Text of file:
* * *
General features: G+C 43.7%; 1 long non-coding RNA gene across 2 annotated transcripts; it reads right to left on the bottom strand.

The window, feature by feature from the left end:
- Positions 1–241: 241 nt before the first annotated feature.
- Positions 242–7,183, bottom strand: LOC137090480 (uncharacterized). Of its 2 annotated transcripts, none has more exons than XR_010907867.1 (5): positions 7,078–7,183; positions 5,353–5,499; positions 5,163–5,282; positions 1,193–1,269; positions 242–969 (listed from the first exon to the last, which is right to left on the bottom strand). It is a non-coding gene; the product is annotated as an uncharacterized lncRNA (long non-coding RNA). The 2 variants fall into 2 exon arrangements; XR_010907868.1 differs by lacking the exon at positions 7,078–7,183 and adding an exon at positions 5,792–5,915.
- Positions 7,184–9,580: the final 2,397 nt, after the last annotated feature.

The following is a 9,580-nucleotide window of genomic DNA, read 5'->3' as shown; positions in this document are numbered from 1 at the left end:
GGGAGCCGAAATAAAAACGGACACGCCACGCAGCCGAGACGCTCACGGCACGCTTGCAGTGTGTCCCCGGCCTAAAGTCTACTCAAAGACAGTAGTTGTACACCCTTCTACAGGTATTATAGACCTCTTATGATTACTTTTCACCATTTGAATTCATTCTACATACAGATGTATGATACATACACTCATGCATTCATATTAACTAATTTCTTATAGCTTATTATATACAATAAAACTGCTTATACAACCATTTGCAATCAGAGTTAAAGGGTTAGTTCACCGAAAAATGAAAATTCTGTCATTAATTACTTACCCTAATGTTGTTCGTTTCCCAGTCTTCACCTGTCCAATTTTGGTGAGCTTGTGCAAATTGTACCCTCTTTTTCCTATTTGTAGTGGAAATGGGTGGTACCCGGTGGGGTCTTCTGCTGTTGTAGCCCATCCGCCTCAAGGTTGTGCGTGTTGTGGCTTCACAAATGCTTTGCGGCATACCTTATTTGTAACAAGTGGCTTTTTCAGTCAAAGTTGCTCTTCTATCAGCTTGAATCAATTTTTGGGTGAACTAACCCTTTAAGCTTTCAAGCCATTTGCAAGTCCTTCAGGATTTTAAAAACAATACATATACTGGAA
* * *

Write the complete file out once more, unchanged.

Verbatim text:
General features: G+C 43.7%; 1 long non-coding RNA gene across 2 annotated transcripts; it reads right to left on the bottom strand.

The window, feature by feature from the left end:
- Positions 1–241: 241 nt before the first annotated feature.
- Positions 242–7,183, bottom strand: LOC137090480 (uncharacterized). Of its 2 annotated transcripts, none has more exons than XR_010907867.1 (5): positions 7,078–7,183; positions 5,353–5,499; positions 5,163–5,282; positions 1,193–1,269; positions 242–969 (listed from the first exon to the last, which is right to left on the bottom strand). It is a non-coding gene; the product is annotated as an uncharacterized lncRNA (long non-coding RNA). The 2 variants fall into 2 exon arrangements; XR_010907868.1 differs by lacking the exon at positions 7,078–7,183 and adding an exon at positions 5,792–5,915.
- Positions 7,184–9,580: the final 2,397 nt, after the last annotated feature.

The following is a 9,580-nucleotide window of genomic DNA, read 5'->3' as shown; positions in this document are numbered from 1 at the left end:
GGGAGCCGAAATAAAAACGGACACGCCACGCAGCCGAGACGCTCACGGCACGCTTGCAGTGTGTCCCCGGCCTAAAGTCTACTCAAAGACAGTAGTTGTACACCCTTCTACAGGTATTATAGACCTCTTATGATTACTTTTCACCATTTGAATTCATTCTACATACAGATGTATGATACATACACTCATGCATTCATATTAACTAATTTCTTATAGCTTATTATATACAATAAAACTGCTTATACAACCATTTGCAATCAGAGTTAAAGGGTTAGTTCACCGAAAAATGAAAATTCTGTCATTAATTACTTACCCTAATGTTGTTCGTTTCCCAGTCTTCACCTGTCCAATTTTGGTGAGCTTGTGCAAATTGTACCCTCTTTTTCCTATTTGTAGTGGAAATGGGTGGTACCCGGTGGGGTCTTCTGCTGTTGTAGCCCATCCGCCTCAAGGTTGTGCGTGTTGTGGCTTCACAAATGCTTTGCGGCATACCTTATTTGTAACAAGTGGCTTTTTCAGTCAAAGTTGCTCTTCTATCAGCTTGAATCAATTTTTGGGTGAACTAACCCTTTAAGCTTTCAAGCCATTTGCAAGTCCTTCAGGATTTTAAAAACAATACATATACTGGAA